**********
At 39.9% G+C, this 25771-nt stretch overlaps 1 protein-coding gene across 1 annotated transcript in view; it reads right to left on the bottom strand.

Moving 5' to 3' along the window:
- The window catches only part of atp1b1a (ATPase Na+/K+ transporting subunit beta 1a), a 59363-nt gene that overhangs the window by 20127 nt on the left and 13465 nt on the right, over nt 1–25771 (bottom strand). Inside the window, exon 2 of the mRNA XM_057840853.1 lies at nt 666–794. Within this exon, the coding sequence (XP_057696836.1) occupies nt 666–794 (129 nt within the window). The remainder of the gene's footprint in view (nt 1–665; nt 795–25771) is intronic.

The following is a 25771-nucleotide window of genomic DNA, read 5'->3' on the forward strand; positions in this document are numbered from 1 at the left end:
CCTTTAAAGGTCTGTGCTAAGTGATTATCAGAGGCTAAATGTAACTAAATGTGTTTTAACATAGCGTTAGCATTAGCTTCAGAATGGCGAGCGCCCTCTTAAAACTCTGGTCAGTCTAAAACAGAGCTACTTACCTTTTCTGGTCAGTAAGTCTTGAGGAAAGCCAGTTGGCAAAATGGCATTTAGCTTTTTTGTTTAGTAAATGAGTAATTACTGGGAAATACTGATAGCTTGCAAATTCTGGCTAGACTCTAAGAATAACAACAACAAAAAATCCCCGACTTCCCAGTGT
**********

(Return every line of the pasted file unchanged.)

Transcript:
At 39.9% G+C, this 25771-nt stretch overlaps 1 protein-coding gene across 1 annotated transcript in view; it reads right to left on the bottom strand.

Moving 5' to 3' along the window:
- The window catches only part of atp1b1a (ATPase Na+/K+ transporting subunit beta 1a), a 59363-nt gene that overhangs the window by 20127 nt on the left and 13465 nt on the right, over nt 1–25771 (bottom strand). Inside the window, exon 2 of the mRNA XM_057840853.1 lies at nt 666–794. Within this exon, the coding sequence (XP_057696836.1) occupies nt 666–794 (129 nt within the window). The remainder of the gene's footprint in view (nt 1–665; nt 795–25771) is intronic.

The following is a 25771-nucleotide window of genomic DNA, read 5'->3' on the forward strand; positions in this document are numbered from 1 at the left end:
CCTTTAAAGGTCTGTGCTAAGTGATTATCAGAGGCTAAATGTAACTAAATGTGTTTTAACATAGCGTTAGCATTAGCTTCAGAATGGCGAGCGCCCTCTTAAAACTCTGGTCAGTCTAAAACAGAGCTACTTACCTTTTCTGGTCAGTAAGTCTTGAGGAAAGCCAGTTGGCAAAATGGCATTTAGCTTTTTTGTTTAGTAAATGAGTAATTACTGGGAAATACTGATAGCTTGCAAATTCTGGCTAGACTCTAAGAATAACAACAACAAAAAATCCCCGACTTCCCAGTGT